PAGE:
Specialized Medical Team Averts Recurrent Miscarriages


Following nine miscarriages and 17 years of marriage, a couple from Georgia, Eastern Europe, finally has become parents thanks to Israel’s thorough treatment. Michael and Tamari Berikashvili of Tbilisi, Georgia, last week miraculously welcomed their beautiful daughter Mariam into the world.

Georgian Couple, Baby - 07.14.2013Following almost two decades of the heartbreak resulting from an inability to carry their repeated pregnancies to term, doctors in Georgia advised the couple to consult with specialists at Rambam Health Care Campus in Haifa, Israel. For them, such a move was not considered extreme, given their desperation to become parents and the glimmer of hope that the Holy Land could offer.

The Berikashvilis traveled across the continent to meet with Prof. Benjamin Brenner, Rambam’s director of the Hematology and Bone Marrow Transplantation Institute and the head of the hospital’s coagulation unit.

The meeting, for which they had travelled so far, was an eye opening experience, Michael said. “We came to Rambam to check the reason for our repeated miscarriages. For many years, we did not know what the problem was, but the tests given by Prof. Brenner found that Tamari has a condition called Hematologic Hypercoagulability,” he explained.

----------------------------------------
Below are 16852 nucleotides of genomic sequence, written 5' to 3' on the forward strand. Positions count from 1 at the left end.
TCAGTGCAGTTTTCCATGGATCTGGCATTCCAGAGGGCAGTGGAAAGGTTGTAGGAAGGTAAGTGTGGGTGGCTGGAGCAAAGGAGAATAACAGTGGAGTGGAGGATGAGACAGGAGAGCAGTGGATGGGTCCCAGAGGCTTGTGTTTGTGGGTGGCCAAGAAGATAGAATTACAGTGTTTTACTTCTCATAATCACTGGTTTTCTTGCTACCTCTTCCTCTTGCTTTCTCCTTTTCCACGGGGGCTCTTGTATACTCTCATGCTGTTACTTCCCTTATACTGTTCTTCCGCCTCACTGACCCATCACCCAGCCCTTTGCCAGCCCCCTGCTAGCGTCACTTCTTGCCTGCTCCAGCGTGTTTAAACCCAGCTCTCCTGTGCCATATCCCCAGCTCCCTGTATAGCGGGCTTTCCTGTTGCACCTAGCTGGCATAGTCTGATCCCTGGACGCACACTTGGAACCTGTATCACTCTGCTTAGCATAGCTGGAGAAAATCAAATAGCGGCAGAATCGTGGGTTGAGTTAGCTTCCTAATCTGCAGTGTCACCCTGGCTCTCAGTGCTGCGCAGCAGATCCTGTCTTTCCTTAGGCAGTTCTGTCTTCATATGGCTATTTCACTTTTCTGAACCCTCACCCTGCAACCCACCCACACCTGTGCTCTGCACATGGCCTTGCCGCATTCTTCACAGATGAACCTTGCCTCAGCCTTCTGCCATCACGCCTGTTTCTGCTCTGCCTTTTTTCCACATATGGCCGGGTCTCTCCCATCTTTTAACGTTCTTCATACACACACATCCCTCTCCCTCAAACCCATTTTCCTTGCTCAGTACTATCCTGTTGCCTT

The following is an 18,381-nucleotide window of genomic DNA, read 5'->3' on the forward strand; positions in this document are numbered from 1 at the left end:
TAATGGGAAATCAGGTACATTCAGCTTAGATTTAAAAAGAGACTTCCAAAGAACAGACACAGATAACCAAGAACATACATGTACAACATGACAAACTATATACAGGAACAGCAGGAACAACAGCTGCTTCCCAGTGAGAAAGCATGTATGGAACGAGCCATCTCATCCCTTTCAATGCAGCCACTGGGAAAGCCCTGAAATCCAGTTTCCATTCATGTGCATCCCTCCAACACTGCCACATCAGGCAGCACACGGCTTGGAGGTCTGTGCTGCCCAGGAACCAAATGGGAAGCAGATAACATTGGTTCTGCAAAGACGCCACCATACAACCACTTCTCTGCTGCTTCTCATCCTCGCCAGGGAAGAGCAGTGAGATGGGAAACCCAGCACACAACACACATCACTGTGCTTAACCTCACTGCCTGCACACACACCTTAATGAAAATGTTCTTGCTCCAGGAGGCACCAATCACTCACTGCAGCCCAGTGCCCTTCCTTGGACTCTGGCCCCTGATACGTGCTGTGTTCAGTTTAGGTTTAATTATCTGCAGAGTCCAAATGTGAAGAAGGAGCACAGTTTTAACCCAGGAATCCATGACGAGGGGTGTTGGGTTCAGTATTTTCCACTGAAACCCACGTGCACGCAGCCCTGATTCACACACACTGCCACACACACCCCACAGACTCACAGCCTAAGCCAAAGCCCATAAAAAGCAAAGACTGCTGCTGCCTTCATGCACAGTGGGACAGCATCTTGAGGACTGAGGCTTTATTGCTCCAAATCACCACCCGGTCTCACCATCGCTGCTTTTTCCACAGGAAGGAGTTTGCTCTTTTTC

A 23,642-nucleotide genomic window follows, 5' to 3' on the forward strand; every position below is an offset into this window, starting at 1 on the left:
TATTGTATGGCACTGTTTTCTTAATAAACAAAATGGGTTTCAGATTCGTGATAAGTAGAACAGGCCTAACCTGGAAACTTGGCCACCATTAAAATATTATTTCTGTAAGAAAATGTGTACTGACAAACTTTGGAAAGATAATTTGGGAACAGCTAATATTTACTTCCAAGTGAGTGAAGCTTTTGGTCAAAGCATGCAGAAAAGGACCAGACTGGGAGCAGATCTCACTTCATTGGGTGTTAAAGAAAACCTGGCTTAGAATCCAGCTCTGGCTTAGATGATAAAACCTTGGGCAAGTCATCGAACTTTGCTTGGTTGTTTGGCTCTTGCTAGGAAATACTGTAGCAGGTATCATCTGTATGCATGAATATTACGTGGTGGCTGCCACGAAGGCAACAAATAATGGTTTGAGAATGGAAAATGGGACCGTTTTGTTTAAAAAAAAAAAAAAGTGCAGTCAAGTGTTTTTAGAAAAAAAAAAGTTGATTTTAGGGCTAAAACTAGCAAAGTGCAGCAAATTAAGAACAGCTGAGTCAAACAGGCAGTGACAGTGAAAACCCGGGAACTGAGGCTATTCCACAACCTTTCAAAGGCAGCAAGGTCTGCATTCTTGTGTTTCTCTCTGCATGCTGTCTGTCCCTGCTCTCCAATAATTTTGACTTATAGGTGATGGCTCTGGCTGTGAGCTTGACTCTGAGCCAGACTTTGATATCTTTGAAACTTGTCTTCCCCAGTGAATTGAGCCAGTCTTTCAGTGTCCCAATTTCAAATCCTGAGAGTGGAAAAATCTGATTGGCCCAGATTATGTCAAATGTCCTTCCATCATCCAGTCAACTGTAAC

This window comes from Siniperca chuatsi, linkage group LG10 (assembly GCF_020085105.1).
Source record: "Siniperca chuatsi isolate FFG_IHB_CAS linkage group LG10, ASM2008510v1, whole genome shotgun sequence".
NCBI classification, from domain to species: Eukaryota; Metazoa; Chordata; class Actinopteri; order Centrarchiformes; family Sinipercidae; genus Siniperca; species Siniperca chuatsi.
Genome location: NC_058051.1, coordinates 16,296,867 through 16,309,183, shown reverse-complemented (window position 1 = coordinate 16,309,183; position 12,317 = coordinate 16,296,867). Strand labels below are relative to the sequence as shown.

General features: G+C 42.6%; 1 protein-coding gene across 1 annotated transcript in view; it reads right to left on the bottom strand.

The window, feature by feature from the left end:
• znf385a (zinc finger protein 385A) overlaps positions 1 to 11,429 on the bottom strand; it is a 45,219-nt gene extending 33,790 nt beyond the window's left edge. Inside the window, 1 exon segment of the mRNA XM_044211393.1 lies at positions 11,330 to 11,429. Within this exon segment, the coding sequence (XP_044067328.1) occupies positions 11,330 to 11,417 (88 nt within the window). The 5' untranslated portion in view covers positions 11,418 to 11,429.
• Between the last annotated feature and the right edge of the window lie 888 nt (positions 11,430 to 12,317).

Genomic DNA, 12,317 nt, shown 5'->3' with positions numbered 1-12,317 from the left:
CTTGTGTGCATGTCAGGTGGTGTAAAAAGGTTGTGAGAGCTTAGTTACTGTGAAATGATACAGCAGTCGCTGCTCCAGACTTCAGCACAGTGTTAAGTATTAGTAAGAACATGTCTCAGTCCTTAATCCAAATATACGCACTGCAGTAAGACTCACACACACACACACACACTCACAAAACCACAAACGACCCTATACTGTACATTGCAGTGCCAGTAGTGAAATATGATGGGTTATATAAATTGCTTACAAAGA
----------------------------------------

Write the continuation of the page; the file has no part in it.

This condition, also known as Thrombophilia, is common among women who have recurring miscarriages. Dr. Brenner and researchers at Rambam’s coagulation unit found the link between repeated miscarriages and Thrombophilia, and have determined an effective treatment for the prevention of these miscarriages.

Physicians are able to diagnose Thrombophilia with a simple blood test, but the Berikashvilis did not have access to this procedure in Georgia. Once diagnosed, Tamari was given proper medication and became pregnant for the tenth time. Because of the risk involved with such a pregnancy, the couple returned to Israel after 13 weeks gestation, rented an apartment in Ramat Gan and frequently visited Rambam for consultations with Prof. Ido Solt, the director of Rambam’s special unit for high-risk pregnancies.

“After a couple goes through so much to become parents, everything intensifies,” said Prof. Solt, “Throughout the months of observation and prenatal checks, there were many emotions, pressures and fears, but once we saw that the pregnancy was developing normally, we all started to enjoy this amazing experience.”

“It’s not easy to go through all this when we were between Israel and Georgia, ” Tamari admitted,” but we waited seventeen years together, and I was ready to do everything to become a mom. We made sure to talk to and update our family in Georgia constantly. Meanwhile, the hospital staff was with us all the time and helped us through the process. ”

When the couple left Rambam on July 7, they were escorted by nurses and physicians who had been involved with their treatment throughout the pregnancy, culminating in little Mariam’s birth. The couple said that Rambam has become their second home after developing a strong connection to all those who gave them such dedicated care. Expressing hope, the Berikashvilis plan to visit the gynecology and hematology staffs next year, with Mariam and perhaps another blessing.


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